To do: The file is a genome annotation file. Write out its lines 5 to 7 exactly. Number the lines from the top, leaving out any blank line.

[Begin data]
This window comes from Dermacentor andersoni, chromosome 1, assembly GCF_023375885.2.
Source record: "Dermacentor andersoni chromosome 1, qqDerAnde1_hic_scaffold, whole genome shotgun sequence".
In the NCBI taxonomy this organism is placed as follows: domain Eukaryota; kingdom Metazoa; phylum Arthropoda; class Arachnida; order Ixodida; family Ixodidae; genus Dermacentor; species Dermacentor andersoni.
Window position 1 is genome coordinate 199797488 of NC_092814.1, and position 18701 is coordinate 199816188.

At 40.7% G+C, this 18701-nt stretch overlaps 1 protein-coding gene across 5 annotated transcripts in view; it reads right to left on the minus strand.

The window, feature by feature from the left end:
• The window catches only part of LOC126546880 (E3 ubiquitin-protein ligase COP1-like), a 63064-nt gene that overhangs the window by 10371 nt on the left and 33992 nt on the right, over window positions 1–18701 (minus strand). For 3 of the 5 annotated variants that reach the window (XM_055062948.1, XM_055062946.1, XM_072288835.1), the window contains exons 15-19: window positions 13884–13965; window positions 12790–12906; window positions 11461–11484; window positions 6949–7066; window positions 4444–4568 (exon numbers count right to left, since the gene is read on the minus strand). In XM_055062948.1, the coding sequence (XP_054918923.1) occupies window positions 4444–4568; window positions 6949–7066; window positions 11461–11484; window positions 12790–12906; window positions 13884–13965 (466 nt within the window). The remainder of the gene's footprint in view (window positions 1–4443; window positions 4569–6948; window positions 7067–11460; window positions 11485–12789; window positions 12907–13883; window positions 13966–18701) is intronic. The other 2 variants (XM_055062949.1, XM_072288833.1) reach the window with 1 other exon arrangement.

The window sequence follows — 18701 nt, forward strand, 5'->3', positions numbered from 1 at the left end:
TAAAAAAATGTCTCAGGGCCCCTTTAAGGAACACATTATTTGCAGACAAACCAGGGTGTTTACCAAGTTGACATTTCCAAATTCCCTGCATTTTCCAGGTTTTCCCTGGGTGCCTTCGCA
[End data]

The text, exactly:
At 40.7% G+C, this 18701-nt stretch overlaps 1 protein-coding gene across 5 annotated transcripts in view; it reads right to left on the minus strand.

The window, feature by feature from the left end:
• The window catches only part of LOC126546880 (E3 ubiquitin-protein ligase COP1-like), a 63064-nt gene that overhangs the window by 10371 nt on the left and 33992 nt on the right, over window positions 1–18701 (minus strand). For 3 of the 5 annotated variants that reach the window (XM_055062948.1, XM_055062946.1, XM_072288835.1), the window contains exons 15-19: window positions 13884–13965; window positions 12790–12906; window positions 11461–11484; window positions 6949–7066; window positions 4444–4568 (exon numbers count right to left, since the gene is read on the minus strand). In XM_055062948.1, the coding sequence (XP_054918923.1) occupies window positions 4444–4568; window positions 6949–7066; window positions 11461–11484; window positions 12790–12906; window positions 13884–13965 (466 nt within the window). The remainder of the gene's footprint in view (window positions 1–4443; window positions 4569–6948; window positions 7067–11460; window positions 11485–12789; window positions 12907–13883; window positions 13966–18701) is intronic. The other 2 variants (XM_055062949.1, XM_072288833.1) reach the window with 1 other exon arrangement.